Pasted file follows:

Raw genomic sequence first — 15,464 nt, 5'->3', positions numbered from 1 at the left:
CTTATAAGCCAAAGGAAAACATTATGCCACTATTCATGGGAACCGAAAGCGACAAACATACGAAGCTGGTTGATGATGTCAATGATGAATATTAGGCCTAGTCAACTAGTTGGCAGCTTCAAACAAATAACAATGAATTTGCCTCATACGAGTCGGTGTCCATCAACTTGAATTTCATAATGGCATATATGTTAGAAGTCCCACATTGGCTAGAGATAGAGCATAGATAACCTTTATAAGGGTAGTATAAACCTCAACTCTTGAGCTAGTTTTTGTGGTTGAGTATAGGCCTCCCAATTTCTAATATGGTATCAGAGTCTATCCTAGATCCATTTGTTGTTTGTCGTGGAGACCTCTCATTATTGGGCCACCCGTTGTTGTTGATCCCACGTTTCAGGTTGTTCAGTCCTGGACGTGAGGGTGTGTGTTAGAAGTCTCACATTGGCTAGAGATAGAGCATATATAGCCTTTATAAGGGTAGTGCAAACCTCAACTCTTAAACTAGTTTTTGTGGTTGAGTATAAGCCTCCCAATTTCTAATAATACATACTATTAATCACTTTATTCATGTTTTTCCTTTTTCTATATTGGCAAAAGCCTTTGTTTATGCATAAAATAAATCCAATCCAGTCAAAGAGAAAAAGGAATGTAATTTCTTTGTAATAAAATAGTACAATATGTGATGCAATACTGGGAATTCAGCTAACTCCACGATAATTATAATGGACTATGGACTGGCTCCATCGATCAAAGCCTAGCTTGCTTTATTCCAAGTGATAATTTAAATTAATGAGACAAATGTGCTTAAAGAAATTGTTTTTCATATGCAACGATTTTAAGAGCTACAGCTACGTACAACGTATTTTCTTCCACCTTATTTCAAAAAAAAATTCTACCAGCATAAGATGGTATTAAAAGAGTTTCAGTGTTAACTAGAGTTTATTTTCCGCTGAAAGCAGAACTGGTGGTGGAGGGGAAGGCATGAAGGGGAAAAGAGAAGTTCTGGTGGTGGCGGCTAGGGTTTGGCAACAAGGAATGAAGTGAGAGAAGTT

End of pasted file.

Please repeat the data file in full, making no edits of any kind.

Raw genomic sequence first — 15,464 nt, 5'->3', positions numbered from 1 at the left:
CTTATAAGCCAAAGGAAAACATTATGCCACTATTCATGGGAACCGAAAGCGACAAACATACGAAGCTGGTTGATGATGTCAATGATGAATATTAGGCCTAGTCAACTAGTTGGCAGCTTCAAACAAATAACAATGAATTTGCCTCATACGAGTCGGTGTCCATCAACTTGAATTTCATAATGGCATATATGTTAGAAGTCCCACATTGGCTAGAGATAGAGCATAGATAACCTTTATAAGGGTAGTATAAACCTCAACTCTTGAGCTAGTTTTTGTGGTTGAGTATAGGCCTCCCAATTTCTAATATGGTATCAGAGTCTATCCTAGATCCATTTGTTGTTTGTCGTGGAGACCTCTCATTATTGGGCCACCCGTTGTTGTTGATCCCACGTTTCAGGTTGTTCAGTCCTGGACGTGAGGGTGTGTGTTAGAAGTCTCACATTGGCTAGAGATAGAGCATATATAGCCTTTATAAGGGTAGTGCAAACCTCAACTCTTAAACTAGTTTTTGTGGTTGAGTATAAGCCTCCCAATTTCTAATAATACATACTATTAATCACTTTATTCATGTTTTTCCTTTTTCTATATTGGCAAAAGCCTTTGTTTATGCATAAAATAAATCCAATCCAGTCAAAGAGAAAAAGGAATGTAATTTCTTTGTAATAAAATAGTACAATATGTGATGCAATACTGGGAATTCAGCTAACTCCACGATAATTATAATGGACTATGGACTGGCTCCATCGATCAAAGCCTAGCTTGCTTTATTCCAAGTGATAATTTAAATTAATGAGACAAATGTGCTTAAAGAAATTGTTTTTCATATGCAACGATTTTAAGAGCTACAGCTACGTACAACGTATTTTCTTCCACCTTATTTCAAAAAAAAATTCTACCAGCATAAGATGGTATTAAAAGAGTTTCAGTGTTAACTAGAGTTTATTTTCCGCTGAAAGCAGAACTGGTGGTGGAGGGGAAGGCATGAAGGGGAAAAGAGAAGTTCTGGTGGTGGCGGCTAGGGTTTGGCAACAAGGAATGAAGTGAGAGAAGTT